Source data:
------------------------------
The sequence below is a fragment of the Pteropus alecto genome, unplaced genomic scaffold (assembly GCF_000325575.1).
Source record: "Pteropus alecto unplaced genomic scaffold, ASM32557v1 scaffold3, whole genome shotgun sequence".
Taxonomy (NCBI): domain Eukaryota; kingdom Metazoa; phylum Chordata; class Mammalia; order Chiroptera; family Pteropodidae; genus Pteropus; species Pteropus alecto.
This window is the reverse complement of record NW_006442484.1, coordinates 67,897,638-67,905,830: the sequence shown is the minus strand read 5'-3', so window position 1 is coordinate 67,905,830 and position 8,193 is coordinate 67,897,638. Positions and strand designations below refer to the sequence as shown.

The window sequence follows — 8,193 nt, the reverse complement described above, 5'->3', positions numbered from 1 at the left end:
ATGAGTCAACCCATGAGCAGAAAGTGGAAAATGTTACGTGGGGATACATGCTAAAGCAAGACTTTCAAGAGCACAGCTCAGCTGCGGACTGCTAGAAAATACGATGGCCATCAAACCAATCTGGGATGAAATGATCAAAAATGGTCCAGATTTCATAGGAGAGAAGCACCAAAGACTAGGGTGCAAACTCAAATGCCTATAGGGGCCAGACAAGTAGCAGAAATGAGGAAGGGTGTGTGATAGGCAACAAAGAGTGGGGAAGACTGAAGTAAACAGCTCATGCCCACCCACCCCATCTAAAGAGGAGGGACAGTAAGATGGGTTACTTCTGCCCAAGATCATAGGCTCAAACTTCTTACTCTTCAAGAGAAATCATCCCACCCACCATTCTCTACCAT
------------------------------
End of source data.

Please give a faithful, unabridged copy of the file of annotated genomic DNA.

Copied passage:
The sequence below is a fragment of the Pteropus alecto genome, unplaced genomic scaffold (assembly GCF_000325575.1).
Source record: "Pteropus alecto unplaced genomic scaffold, ASM32557v1 scaffold3, whole genome shotgun sequence".
Taxonomy (NCBI): domain Eukaryota; kingdom Metazoa; phylum Chordata; class Mammalia; order Chiroptera; family Pteropodidae; genus Pteropus; species Pteropus alecto.
This window is the reverse complement of record NW_006442484.1, coordinates 67,897,638-67,905,830: the sequence shown is the minus strand read 5'-3', so window position 1 is coordinate 67,905,830 and position 8,193 is coordinate 67,897,638. Positions and strand designations below refer to the sequence as shown.

The window sequence follows — 8,193 nt, the reverse complement described above, 5'->3', positions numbered from 1 at the left end:
ATGAGTCAACCCATGAGCAGAAAGTGGAAAATGTTACGTGGGGATACATGCTAAAGCAAGACTTTCAAGAGCACAGCTCAGCTGCGGACTGCTAGAAAATACGATGGCCATCAAACCAATCTGGGATGAAATGATCAAAAATGGTCCAGATTTCATAGGAGAGAAGCACCAAAGACTAGGGTGCAAACTCAAATGCCTATAGGGGCCAGACAAGTAGCAGAAATGAGGAAGGGTGTGTGATAGGCAACAAAGAGTGGGGAAGACTGAAGTAAACAGCTCATGCCCACCCACCCCATCTAAAGAGGAGGGACAGTAAGATGGGTTACTTCTGCCCAAGATCATAGGCTCAAACTTCTTACTCTTCAAGAGAAATCATCCCACCCACCATTCTCTACCAT